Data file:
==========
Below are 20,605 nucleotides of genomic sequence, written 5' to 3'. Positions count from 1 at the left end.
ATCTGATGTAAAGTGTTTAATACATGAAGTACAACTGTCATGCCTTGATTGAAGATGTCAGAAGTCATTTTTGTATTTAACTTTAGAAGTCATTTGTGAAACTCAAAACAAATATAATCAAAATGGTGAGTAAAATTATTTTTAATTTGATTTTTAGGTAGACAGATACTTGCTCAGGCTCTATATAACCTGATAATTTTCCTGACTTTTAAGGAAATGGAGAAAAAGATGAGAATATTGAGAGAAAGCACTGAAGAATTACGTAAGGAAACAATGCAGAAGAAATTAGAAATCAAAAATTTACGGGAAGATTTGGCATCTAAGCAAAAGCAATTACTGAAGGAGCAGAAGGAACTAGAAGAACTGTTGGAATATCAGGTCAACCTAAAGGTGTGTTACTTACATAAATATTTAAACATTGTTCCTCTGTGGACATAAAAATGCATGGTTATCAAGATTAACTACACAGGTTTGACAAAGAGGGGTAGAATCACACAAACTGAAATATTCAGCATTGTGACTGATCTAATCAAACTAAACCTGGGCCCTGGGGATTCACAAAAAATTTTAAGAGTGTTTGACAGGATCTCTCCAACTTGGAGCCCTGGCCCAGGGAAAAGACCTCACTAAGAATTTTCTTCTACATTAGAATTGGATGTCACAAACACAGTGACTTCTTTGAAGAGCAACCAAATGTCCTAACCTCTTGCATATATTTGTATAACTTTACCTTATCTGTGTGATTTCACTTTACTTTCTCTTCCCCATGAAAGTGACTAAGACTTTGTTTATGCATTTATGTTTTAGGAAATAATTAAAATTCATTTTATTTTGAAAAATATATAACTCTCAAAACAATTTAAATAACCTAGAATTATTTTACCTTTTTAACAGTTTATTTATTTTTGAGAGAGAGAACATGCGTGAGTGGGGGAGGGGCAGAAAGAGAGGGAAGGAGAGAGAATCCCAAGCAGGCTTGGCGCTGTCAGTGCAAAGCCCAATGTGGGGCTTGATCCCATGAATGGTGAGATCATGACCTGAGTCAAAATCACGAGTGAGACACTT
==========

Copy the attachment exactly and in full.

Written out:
Below are 20,605 nucleotides of genomic sequence, written 5' to 3'. Positions count from 1 at the left end.
ATCTGATGTAAAGTGTTTAATACATGAAGTACAACTGTCATGCCTTGATTGAAGATGTCAGAAGTCATTTTTGTATTTAACTTTAGAAGTCATTTGTGAAACTCAAAACAAATATAATCAAAATGGTGAGTAAAATTATTTTTAATTTGATTTTTAGGTAGACAGATACTTGCTCAGGCTCTATATAACCTGATAATTTTCCTGACTTTTAAGGAAATGGAGAAAAAGATGAGAATATTGAGAGAAAGCACTGAAGAATTACGTAAGGAAACAATGCAGAAGAAATTAGAAATCAAAAATTTACGGGAAGATTTGGCATCTAAGCAAAAGCAATTACTGAAGGAGCAGAAGGAACTAGAAGAACTGTTGGAATATCAGGTCAACCTAAAGGTGTGTTACTTACATAAATATTTAAACATTGTTCCTCTGTGGACATAAAAATGCATGGTTATCAAGATTAACTACACAGGTTTGACAAAGAGGGGTAGAATCACACAAACTGAAATATTCAGCATTGTGACTGATCTAATCAAACTAAACCTGGGCCCTGGGGATTCACAAAAAATTTTAAGAGTGTTTGACAGGATCTCTCCAACTTGGAGCCCTGGCCCAGGGAAAAGACCTCACTAAGAATTTTCTTCTACATTAGAATTGGATGTCACAAACACAGTGACTTCTTTGAAGAGCAACCAAATGTCCTAACCTCTTGCATATATTTGTATAACTTTACCTTATCTGTGTGATTTCACTTTACTTTCTCTTCCCCATGAAAGTGACTAAGACTTTGTTTATGCATTTATGTTTTAGGAAATAATTAAAATTCATTTTATTTTGAAAAATATATAACTCTCAAAACAATTTAAATAACCTAGAATTATTTTACCTTTTTAACAGTTTATTTATTTTTGAGAGAGAGAACATGCGTGAGTGGGGGAGGGGCAGAAAGAGAGGGAAGGAGAGAGAATCCCAAGCAGGCTTGGCGCTGTCAGTGCAAAGCCCAATGTGGGGCTTGATCCCATGAATGGTGAGATCATGACCTGAGTCAAAATCACGAGTGAGACACTT